Storch has also had to tackle re-establishing himself in an industry that had changed a lot since the early 2000’s, and re-introduce himself to a generation who was still in diapers when he first topped the charts. “I can't take credit for the creativity,” Scott admits when I compliment his Instagram game. “My girl Florence showed me the potential of branding myself again through social media. She said it's going to happen through Instagram and it has.” Storch’s Instagram account now has over 1 million followers who are regularly treated to a behind the scenes look at his life including his studio sessions and unreleased music, and personal highlights including his relationship with his kids, which is stronger than ever after going through its own rebuilding phase. “Because of Instagram, now when I go out it’s not just people that are between the ages of 30 and 45 that come up to me for a picture,” Scott laughs. “It's like 13 year old kids who are like, ‘Oh my god; that's Scott Storch!’”
The guy who Timbaland once famously called a “piano man” also finds himself uniquely positioned to bring a level of musicality that is sometimes missing from modern hip-hop productions: “Music is in a place where it's become less sample-driven. I'm a good collaborator when it comes to that because what I do is a very distinct thing. I'm a melody and tone-centered guy. I supply that and I've always been that.” And instead of dogging the bedroom producer who favours a laptop over any more traditional instrument, Storch welcomes it. “It’s fun to collaborate with young producers who like to ‘draw’ the music instead of play it,” he observes. “You can do some really cool trap stuff with that. And then I come in and supply that melody.” He’s already collaborated with prolific producers like London On Da Track and Murda Beatz, and says he’s keen to work with others. OVO’s 40 and Vinylz are at the top of his wish list.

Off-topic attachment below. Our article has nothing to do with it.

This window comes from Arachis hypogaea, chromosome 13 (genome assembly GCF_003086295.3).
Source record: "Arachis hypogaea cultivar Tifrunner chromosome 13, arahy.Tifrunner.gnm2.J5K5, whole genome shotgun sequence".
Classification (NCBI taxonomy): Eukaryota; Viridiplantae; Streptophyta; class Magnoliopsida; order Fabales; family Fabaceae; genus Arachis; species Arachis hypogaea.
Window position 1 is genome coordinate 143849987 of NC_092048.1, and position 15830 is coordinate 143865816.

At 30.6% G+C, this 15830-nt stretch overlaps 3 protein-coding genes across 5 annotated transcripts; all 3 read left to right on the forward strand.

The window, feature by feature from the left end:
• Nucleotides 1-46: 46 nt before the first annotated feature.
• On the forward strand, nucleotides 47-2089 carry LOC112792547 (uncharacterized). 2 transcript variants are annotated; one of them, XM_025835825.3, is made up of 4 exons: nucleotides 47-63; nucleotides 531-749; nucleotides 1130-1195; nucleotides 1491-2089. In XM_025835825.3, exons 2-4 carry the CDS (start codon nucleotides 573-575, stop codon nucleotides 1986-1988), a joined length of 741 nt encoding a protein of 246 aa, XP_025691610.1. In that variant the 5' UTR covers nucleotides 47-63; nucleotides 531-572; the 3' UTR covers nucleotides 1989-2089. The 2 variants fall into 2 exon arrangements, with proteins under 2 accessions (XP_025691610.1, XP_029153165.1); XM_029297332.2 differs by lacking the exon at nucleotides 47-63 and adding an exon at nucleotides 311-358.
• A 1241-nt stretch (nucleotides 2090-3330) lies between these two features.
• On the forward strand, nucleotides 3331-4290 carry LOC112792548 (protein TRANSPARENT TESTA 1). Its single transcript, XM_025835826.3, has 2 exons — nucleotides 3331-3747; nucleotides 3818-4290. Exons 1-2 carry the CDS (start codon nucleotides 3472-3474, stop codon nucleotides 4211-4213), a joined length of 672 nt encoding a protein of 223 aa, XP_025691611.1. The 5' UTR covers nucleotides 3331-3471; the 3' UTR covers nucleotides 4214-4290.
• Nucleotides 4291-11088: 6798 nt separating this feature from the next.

While his life 12 years ago was like something out of Scarface (as famously noted by Gucci Mane in his autobiography), a day for Scott now is fairly simple: he starts with coffee, and goes for a swim. “I clear my head in the pool and then I’m ready to go straight into the studio,” he says. “On my work days, I usually don’t like to run around before a session. I like to use my first mental energy for music.” His love for music never went away, even in his darkest days, but he’s had to work especially hard at it these last three years. Not the actual act of making music, but “getting in door, rebuilding relationships” and showing people who he previously let down that he’s responsible, reliable, and ready to work.
Lucky for all of us, putting in the work to achieve something you want is something Storch has never shied away from, and in 2018 he’s more motivated than ever to work his way to the top of the music industry once again. The desire to be remembered as one of “the greatest of all time,” is what motivates him now, instead of the over-the-top luxuries that at one time defined his life. He may have temporarily lost his way while building his legacy, but the Scott Storch of today has a firm grasp on who he is, and the achievements that nobody can take from him: “It got clouded by what I went through with drugs but you can’t get it twisted: I did bigger numbers than everybody else.”
And while he acknowledges his mistakes, he isn’t going to let a couple of dark chapters define his life story. “We all make mistakes in life,” he says simply. “We can't erase history; the only thing we can do is make a better future.”